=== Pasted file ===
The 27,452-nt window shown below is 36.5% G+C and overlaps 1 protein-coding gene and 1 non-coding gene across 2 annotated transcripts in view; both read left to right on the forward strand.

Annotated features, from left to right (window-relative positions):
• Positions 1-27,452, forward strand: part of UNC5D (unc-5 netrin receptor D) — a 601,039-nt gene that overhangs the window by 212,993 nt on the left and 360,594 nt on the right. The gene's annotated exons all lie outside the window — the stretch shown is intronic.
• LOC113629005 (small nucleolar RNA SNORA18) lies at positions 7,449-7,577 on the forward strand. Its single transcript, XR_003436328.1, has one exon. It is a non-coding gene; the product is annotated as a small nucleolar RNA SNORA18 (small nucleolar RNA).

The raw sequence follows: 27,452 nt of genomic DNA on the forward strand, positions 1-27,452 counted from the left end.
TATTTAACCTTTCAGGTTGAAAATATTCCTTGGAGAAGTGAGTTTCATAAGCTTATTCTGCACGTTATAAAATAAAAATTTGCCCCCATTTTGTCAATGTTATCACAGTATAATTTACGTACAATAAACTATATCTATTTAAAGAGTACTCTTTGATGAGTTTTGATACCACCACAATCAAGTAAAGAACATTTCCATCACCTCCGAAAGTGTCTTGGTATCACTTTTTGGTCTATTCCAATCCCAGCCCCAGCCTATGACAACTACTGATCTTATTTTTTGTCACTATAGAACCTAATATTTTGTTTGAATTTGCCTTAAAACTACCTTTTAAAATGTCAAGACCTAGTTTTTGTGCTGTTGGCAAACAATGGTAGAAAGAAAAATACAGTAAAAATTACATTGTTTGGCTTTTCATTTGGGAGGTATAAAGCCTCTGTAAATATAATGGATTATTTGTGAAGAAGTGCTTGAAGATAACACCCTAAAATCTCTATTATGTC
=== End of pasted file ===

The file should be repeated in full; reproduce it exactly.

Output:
The 27,452-nt window shown below is 36.5% G+C and overlaps 1 protein-coding gene and 1 non-coding gene across 2 annotated transcripts in view; both read left to right on the forward strand.

Annotated features, from left to right (window-relative positions):
• Positions 1-27,452, forward strand: part of UNC5D (unc-5 netrin receptor D) — a 601,039-nt gene that overhangs the window by 212,993 nt on the left and 360,594 nt on the right. The gene's annotated exons all lie outside the window — the stretch shown is intronic.
• LOC113629005 (small nucleolar RNA SNORA18) lies at positions 7,449-7,577 on the forward strand. Its single transcript, XR_003436328.1, has one exon. It is a non-coding gene; the product is annotated as a small nucleolar RNA SNORA18 (small nucleolar RNA).

The raw sequence follows: 27,452 nt of genomic DNA on the forward strand, positions 1-27,452 counted from the left end.
TATTTAACCTTTCAGGTTGAAAATATTCCTTGGAGAAGTGAGTTTCATAAGCTTATTCTGCACGTTATAAAATAAAAATTTGCCCCCATTTTGTCAATGTTATCACAGTATAATTTACGTACAATAAACTATATCTATTTAAAGAGTACTCTTTGATGAGTTTTGATACCACCACAATCAAGTAAAGAACATTTCCATCACCTCCGAAAGTGTCTTGGTATCACTTTTTGGTCTATTCCAATCCCAGCCCCAGCCTATGACAACTACTGATCTTATTTTTTGTCACTATAGAACCTAATATTTTGTTTGAATTTGCCTTAAAACTACCTTTTAAAATGTCAAGACCTAGTTTTTGTGCTGTTGGCAAACAATGGTAGAAAGAAAAATACAGTAAAAATTACATTGTTTGGCTTTTCATTTGGGAGGTATAAAGCCTCTGTAAATATAATGGATTATTTGTGAAGAAGTGCTTGAAGATAACACCCTAAAATCTCTATTATGTC